The 2 published trials of DOAC dual therapy would have excluded this patient because of risks of stroke and/or bleeding. More specifically, the PIONEER-AF-PCI trial3 excluded patients with a history of stroke; in addition, 254 (35.8%) of the patients in the dual-therapy experimental arm were 75 years of age or older, and 130 (18.5%) patients had non-ST elevation myocardial infraction. One hundred and ninety-four (28.8%) of the patients had creatinine clearance of 30–60 mL/min; however, data for the subgroup with creatinine clearance of 30–50 mL/min, who would have received 10 mg rivaroxaban, were not published. The composite rate of death from cardiovascular causes, myocardial infarction, or stroke was 6.5% for patients receiving dual therapy versus 6.0% for those receiving triple therapy, although the study was underpowered to demonstrate significance for this comparison.3 The primary composite safety outcome was significantly lower with dual therapy (16.8% versus 26.7%, p = 0.002), and was driven by bleeding that required medical attention (13.5% versus 19.9%, p = 0.001) rather than major or minor bleeding. Furthermore, the subgroup analysis of clinically significant bleeding for the rivaroxaban 10 mg group was not published. In the RE-DUAL-PCI trial,4 patients with a stroke in the month before screening were excluded. Patients with previous stroke constituted 11% of the population, 16% had renal disease, the indication for PCI was unstable angina for 19.9% and non-ST elevation myocardial infarction for 20.7%, and the mean stroke risk defined by CHA2DS2-VASc score was 3.7 in the dabigatran 110 mg group.4 The combined dabigatran 110 mg and 150 mg arms demonstrated non-inferiority for the composite end point of thrombosis, death, or unplanned revascularization relative to triple therapy (13.7% versus 13.4%, p = 0.005); however, this composite end point was higher for the dabigatran 110 mg arm (15.2% versus 13.4%, p = 0.30).4 The primary composite safety outcome was significantly different between dual and triple therapy (for dabigatran 110 mg, 15.4% versus 26.9%, p < 0.001; for dabigatran 150 mg, 20.2% versus 25.7%, p < 0.001), which was maintained for the component of major bleeding (for dabigatran 110 mg, 5.0% versus 9.2%, p < 0.001; for dabigatran 150 mg, 5.6% versus 8.4%, p = 0.02); however, results for clinically relevant, nonmajor bleeding were not reported. It is unclear whether the outcomes of these trials, in terms of both efficacy and safety, can be extrapolated to similar patients of advanced age with a history of stroke and renal dysfunction.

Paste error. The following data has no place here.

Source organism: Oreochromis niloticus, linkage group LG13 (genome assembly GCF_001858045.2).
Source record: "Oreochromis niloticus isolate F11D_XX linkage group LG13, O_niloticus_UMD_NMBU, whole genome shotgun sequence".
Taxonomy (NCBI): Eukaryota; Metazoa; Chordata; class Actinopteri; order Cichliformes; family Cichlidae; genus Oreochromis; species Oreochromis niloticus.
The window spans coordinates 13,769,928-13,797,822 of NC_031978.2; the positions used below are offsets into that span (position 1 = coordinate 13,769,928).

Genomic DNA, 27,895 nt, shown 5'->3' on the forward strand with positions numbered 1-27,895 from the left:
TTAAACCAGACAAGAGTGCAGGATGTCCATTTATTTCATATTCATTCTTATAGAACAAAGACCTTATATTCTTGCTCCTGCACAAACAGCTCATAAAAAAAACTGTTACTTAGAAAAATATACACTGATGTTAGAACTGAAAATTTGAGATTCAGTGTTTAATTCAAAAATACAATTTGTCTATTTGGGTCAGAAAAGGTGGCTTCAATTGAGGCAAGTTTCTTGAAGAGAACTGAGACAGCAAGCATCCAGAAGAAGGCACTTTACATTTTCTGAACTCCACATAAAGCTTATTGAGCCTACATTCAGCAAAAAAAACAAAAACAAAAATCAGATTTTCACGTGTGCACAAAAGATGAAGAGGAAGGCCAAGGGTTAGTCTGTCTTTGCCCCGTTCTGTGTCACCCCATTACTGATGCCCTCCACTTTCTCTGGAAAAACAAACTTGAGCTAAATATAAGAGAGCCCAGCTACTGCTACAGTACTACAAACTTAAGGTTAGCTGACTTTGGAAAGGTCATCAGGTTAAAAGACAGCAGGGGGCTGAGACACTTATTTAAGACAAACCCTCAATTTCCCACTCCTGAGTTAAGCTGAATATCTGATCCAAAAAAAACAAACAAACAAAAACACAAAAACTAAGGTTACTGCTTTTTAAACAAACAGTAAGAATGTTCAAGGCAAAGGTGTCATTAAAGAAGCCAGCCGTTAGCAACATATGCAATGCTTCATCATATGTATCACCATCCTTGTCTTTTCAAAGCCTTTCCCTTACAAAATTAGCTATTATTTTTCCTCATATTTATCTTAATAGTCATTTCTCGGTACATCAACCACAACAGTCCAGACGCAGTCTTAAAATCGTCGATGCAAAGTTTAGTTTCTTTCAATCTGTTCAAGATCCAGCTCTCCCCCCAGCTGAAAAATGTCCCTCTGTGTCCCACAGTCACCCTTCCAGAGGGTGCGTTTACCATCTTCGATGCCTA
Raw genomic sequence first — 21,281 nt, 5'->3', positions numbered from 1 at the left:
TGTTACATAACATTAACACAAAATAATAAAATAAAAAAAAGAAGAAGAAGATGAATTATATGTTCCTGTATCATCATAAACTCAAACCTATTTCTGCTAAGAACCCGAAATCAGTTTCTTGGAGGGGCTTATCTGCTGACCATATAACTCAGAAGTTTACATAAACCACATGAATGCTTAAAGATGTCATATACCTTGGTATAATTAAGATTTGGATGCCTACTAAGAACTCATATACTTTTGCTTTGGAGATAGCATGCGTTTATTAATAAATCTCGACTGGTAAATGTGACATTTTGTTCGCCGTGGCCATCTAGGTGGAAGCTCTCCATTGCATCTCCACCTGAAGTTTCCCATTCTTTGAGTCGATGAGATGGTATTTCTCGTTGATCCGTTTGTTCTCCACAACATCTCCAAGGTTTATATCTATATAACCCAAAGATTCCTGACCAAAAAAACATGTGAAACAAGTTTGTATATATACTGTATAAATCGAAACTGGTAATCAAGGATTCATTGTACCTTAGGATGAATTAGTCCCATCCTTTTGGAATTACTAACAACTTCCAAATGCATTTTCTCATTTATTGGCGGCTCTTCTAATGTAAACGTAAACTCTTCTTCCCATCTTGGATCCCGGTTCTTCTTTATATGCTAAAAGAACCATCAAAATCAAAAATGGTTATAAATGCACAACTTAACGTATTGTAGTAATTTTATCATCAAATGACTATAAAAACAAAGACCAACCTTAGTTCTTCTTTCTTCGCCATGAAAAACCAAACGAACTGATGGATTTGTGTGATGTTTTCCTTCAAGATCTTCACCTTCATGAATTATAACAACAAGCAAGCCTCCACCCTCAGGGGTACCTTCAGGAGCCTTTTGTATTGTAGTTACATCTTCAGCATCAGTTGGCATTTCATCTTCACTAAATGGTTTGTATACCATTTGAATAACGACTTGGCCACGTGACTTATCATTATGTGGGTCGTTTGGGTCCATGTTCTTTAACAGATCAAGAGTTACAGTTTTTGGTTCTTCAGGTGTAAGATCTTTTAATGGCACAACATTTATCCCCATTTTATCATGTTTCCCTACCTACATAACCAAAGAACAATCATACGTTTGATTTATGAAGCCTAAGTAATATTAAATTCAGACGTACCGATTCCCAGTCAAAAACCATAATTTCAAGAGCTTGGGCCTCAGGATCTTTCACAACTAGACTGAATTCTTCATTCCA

Future trials may further elucidate the role of DOAC dual therapy. The AUGUSTUS trial ( identifier NCT02415400, completed November 2018) and the ENTRUST-AF-PCI trial ( identifier NCT02866175, estimated completion June 2019) are assessing the safety of apixaban and edoxaban dual therapy, respectively. Neither of these trials is assessing efficacy as a primary outcome, and application of their results to high-risk patients, such as the one described here, may be limited.

The patient described here was ultimately treated with warfarin-based dual therapy to balance his high risk of stroke with the risk of bleeding. In patients with high thrombotic risk, elevated bleeding risk, or a complex interplay of these 2 factors, ongoing critical evaluation of recent and emerging evidence is needed to determine optimal antithrombotic therapy.


1 Mehta SR, Bainey KR, Cantor WJ, Lordkipanidzé M, Marquis-Gravel G, Robinson SD, et al. 2018 Canadian Cardiovascular Society/Canadian Association of Interventional Cardiology focused update of the guidelines for the use of antiplatelet therapy. Can J Cardiol. 2018;34(3):214–33.
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2 Macle L, Cairns J, Leblanc K, Tsang T, Skanes A, Cox JL, et al. 2016 Focused update of the Canadian Cardiovascular Society guidelines for the management of atrial fibrillation. Can J Cardiol. 2016;32(10):1170–85.
cross-ref  pubmed  

3 Gibson CM, Mehran R, Bode C, Halperin J, Verheugt FW, Wildgoose P, et al. Prevention of bleeding in patients with atrial fibrillation undergoing PCI. N Engl J Med. 2016;375(25):2423–34.
cross-ref  pubmed  

4 Cannon CP, Bhatt DL, Oldgren J, Lip GYH, Ellis SG, Kimura T, et al. Dual antithrombotic therapy with dabigatran after PCI in atrial fibrillation. N Engl J Med. 2017;377(16):1513–24.
cross-ref  pubmed  

Steven J Kary, BSP, ACPR, is with the Saskatchewan Cancer Agency, Saskatoon, Saskatchewan
Caitlin J Roy, BSP, ACPR, is with the Saskatchewan Health Authority – Regina Area, Regina, Saskatchewan
William M Semchuk, BSP, MSc, PharmD, is with the Saskatchewan Health Authority – Regina Area, Regina, Saskatchewan
Andrea J Lavoie, MD, FRCPC, is with the Saskatchewan Health Authority – Regina Area, Regina, Saskatchewan

Competing interests: Both William Semchuk and Andrea Lavoie have received personal fees from several pharmaceutical companies for work unrelated to the topic of this article. No other competing interests were declared. ( Return to Text )

Address correspondence to: Steven J Kary, Saskatoon Cancer Centre, 20 Campus Drive, Saskatoon SK S7N 4H4,

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*The patient provided consent for publication of this case report. ( Return to Text )

Funding: None received. ( Return to Text )

Canadian Journal of Hospital Pharmacy, VOLUME 72, NUMBER 1, January-February 2019